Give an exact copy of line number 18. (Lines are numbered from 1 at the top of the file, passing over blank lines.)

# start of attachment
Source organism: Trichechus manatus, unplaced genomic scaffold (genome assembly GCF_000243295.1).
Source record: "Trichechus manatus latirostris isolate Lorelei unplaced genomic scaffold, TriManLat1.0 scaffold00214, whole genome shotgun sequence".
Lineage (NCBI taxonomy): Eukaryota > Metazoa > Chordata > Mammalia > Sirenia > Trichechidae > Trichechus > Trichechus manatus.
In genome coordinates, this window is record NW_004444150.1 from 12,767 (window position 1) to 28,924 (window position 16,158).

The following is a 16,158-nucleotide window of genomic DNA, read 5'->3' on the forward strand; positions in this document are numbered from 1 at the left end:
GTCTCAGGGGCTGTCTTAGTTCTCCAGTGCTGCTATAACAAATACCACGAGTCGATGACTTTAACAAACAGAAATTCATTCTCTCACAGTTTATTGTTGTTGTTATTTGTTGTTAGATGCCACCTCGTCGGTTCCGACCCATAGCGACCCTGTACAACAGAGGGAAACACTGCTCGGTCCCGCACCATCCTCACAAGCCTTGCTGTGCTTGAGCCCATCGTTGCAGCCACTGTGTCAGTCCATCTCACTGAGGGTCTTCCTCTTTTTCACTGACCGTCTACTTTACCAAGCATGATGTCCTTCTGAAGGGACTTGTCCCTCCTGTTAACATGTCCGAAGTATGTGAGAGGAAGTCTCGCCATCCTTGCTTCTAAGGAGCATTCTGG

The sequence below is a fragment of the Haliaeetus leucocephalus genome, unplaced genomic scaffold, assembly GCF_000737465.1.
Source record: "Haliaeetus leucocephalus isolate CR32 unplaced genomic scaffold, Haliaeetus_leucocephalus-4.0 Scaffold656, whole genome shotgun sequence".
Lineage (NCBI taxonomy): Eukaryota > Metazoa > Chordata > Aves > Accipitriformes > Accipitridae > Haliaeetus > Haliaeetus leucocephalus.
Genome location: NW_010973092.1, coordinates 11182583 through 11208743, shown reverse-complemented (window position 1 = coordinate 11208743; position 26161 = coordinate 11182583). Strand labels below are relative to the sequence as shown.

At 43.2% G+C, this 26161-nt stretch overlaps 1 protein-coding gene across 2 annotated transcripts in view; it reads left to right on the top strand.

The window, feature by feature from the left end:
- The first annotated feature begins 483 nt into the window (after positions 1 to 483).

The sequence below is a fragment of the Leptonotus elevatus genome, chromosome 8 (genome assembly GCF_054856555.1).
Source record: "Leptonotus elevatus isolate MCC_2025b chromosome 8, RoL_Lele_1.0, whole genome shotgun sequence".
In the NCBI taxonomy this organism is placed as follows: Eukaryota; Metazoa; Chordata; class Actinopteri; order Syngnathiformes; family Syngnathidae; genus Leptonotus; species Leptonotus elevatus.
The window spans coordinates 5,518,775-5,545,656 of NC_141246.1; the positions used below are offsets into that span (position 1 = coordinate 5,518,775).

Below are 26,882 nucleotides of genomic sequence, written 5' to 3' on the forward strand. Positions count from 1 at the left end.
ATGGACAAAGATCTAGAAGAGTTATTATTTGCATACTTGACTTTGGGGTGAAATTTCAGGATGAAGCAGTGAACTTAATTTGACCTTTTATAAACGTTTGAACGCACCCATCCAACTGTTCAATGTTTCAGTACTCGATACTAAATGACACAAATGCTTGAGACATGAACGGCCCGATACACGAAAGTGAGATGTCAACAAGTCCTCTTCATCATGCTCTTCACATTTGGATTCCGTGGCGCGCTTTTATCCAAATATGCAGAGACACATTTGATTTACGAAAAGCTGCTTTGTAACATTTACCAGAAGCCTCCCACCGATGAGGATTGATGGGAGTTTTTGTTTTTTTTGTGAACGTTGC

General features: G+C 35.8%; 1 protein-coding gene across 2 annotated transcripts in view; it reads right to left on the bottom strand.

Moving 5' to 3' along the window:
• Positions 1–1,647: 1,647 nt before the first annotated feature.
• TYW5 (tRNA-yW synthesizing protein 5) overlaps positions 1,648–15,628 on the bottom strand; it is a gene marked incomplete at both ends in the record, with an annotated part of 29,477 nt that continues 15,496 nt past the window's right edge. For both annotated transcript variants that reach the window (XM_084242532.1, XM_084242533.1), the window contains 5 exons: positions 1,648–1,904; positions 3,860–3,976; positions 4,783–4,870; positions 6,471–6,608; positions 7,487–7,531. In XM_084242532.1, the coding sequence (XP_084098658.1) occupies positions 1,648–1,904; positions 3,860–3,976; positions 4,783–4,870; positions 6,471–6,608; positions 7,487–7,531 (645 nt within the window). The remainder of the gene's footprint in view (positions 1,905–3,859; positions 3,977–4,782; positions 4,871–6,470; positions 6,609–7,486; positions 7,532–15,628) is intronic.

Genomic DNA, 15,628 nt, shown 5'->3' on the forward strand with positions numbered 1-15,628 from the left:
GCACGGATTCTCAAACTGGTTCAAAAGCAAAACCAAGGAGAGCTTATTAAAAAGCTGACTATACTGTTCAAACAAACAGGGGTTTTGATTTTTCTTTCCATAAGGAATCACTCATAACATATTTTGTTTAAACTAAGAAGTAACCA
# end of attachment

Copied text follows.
Below are 26,882 nucleotides of genomic sequence, written 5' to 3' on the forward strand. Positions count from 1 at the left end.